Last night’s season finale of Grey’s Anatomy turned over an incredible new leaf with its last 10 minutes of closure for each of its couplings. Sure, there were some wonders in the doctors’ amazing medical feats or the girl on girl action on primetime network television or, my favorite, old cute couples hooking up kind of (re: Alex and Izzie). But, the most amazing part of the episode, which Shonda Rhimes has to be given much props to, was the candle outlined house created by Meredith Grey. After weeks of sessions with the psychiatrist, Meredith reveals that as a child, she watched her mother try to kill herself by slitting her wrists. By the end of the episode, a bit of happiness and positivity emerges in Meredith when she discovers that her mother did not try to kill herself. Being a renowned surgeon, her mother cut a specific set of arteries that would not kill her so quickly. It is this discovery that pushes Meredith to have a smile on her face, stop moping, and get McDreamy back into her life and her pants.
As the means to profess her love to McDreamy, Meredith creates a blueprint of the first floor of their dream home on McDreamy’s hilltop property using candles. While quite a bit of a dangerous fire hazard (tons of open flames in a forest setting), it does not matter because Meredith is finally showing McDreamy her commitment and complete devotion to him, their relationship, and their future together. In her speech, Meredith begins to point out room by room their home, where they will eat, where they will sleep, where they will be with their children. The house of candles is not space of emptiness, but a place built on the tangible foundation of their love. Immediately upon seeing this house that Meredith built, my head went straight to Lars von Trier’s Dogville where the entire film is set in the blueprint of a town in the Rocky Mountains. Testing the audience’s limits to its suspension of belief, Dogville’s setting is a sparse black space with white outlines of a town to its audience, but a functioning town of built environment for the people that lived in it. The film illustrates how places do not exist because they are made of a set of known building materials as defined by Home Depot, but exists solely through its relationship on the people who inhabit them. People create places through imagining and defining them.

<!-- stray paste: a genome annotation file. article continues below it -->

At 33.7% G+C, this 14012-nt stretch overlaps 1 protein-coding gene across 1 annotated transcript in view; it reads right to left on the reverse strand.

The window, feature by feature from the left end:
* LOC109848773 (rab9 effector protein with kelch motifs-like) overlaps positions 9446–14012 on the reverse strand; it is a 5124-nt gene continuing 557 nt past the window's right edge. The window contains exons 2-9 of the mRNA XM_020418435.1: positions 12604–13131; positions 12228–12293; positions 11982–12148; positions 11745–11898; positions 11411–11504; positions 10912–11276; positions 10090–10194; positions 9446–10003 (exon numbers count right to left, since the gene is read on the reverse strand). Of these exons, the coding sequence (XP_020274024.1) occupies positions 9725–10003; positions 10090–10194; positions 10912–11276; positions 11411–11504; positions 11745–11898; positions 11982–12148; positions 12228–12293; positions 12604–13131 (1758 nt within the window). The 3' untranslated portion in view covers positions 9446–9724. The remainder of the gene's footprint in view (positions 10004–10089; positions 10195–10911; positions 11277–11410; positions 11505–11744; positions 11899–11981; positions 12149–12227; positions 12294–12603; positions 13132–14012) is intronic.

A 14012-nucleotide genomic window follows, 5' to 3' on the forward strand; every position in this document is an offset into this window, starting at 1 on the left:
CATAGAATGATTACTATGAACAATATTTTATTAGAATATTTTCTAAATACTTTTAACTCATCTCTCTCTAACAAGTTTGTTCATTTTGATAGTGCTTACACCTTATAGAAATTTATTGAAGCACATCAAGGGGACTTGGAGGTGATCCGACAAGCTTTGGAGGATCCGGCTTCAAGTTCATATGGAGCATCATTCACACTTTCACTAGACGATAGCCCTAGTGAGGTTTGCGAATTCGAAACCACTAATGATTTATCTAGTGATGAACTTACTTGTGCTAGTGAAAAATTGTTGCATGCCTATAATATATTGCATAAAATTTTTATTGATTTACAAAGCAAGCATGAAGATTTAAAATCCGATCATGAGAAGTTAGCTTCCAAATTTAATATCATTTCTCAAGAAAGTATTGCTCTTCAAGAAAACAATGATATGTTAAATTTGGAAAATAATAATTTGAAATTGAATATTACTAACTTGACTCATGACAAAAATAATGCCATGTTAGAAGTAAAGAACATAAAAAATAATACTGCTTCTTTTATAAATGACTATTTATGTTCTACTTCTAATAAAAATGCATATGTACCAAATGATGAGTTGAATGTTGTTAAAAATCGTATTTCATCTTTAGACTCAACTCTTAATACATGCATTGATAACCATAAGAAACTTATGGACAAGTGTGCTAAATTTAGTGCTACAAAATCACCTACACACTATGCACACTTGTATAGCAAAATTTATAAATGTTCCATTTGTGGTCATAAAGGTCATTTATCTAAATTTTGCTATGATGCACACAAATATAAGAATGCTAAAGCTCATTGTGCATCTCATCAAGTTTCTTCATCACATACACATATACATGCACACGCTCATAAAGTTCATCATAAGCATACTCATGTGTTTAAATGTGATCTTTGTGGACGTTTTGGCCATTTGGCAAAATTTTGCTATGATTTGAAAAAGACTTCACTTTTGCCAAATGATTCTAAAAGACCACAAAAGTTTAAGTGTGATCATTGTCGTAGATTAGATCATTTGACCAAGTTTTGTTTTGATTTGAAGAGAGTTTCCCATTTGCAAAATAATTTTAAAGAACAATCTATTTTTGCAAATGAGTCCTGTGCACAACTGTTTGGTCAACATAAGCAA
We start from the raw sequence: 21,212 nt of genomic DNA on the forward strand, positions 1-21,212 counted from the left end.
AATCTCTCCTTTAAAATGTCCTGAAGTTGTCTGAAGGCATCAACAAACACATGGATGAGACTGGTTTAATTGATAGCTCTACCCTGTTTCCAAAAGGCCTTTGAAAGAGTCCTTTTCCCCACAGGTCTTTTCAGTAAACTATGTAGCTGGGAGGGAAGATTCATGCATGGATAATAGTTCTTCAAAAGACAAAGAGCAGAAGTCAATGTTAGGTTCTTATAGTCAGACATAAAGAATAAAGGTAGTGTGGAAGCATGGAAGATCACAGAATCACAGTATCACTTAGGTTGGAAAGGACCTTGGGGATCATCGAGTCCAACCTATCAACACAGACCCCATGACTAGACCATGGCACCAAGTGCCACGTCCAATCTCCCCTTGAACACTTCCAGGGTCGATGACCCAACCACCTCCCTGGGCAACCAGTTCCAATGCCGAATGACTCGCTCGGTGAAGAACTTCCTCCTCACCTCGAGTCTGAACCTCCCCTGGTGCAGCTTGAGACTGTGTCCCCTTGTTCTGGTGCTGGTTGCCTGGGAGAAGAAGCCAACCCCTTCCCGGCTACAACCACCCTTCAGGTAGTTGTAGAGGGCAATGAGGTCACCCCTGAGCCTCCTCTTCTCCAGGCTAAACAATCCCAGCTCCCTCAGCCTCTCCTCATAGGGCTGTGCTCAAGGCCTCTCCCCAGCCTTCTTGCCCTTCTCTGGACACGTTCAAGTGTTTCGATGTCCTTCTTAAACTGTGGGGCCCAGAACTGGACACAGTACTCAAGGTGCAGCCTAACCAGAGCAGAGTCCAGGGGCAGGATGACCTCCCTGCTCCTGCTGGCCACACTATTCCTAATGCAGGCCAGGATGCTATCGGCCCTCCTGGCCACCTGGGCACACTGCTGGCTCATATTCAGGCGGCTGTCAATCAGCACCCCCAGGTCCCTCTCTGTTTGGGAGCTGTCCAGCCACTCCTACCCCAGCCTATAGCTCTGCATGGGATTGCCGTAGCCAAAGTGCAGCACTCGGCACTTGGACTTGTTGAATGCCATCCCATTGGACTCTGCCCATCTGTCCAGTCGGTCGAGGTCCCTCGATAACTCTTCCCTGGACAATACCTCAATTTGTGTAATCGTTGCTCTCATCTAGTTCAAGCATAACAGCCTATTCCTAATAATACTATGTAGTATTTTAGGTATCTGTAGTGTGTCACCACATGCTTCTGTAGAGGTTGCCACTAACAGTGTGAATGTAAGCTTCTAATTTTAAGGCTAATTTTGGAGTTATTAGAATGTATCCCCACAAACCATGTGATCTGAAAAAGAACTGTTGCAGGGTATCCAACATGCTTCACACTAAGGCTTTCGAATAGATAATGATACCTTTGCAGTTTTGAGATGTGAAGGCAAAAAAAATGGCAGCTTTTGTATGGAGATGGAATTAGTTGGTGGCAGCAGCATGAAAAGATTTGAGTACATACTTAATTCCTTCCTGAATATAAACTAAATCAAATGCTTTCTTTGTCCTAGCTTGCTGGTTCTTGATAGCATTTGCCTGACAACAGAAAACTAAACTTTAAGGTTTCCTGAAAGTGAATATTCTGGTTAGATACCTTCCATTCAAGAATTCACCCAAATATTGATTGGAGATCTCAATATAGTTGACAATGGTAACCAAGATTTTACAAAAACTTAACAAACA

While the epic length of the episode provides another similarity to von Trier’s film, the choice of the Brechtian home of possibilities for Meredith and McDreamy is quite telling. Though one can argue that Meredith’s choice to profess her commitment through an empty house built of candles is a bit like an empty promise, with Dogville’s exploration and definition of space and place in mind, her choice is actually quite affirming. By physically creating the house and defining its spaces, Meredith made the home exist, cementing her connection to the space, thus enabling it to be a place where McDreamy can believe Meredith is going to be with him always. It is the place created by Meredith that holds ground and truly confirms her end to her wavering love for McDreamy.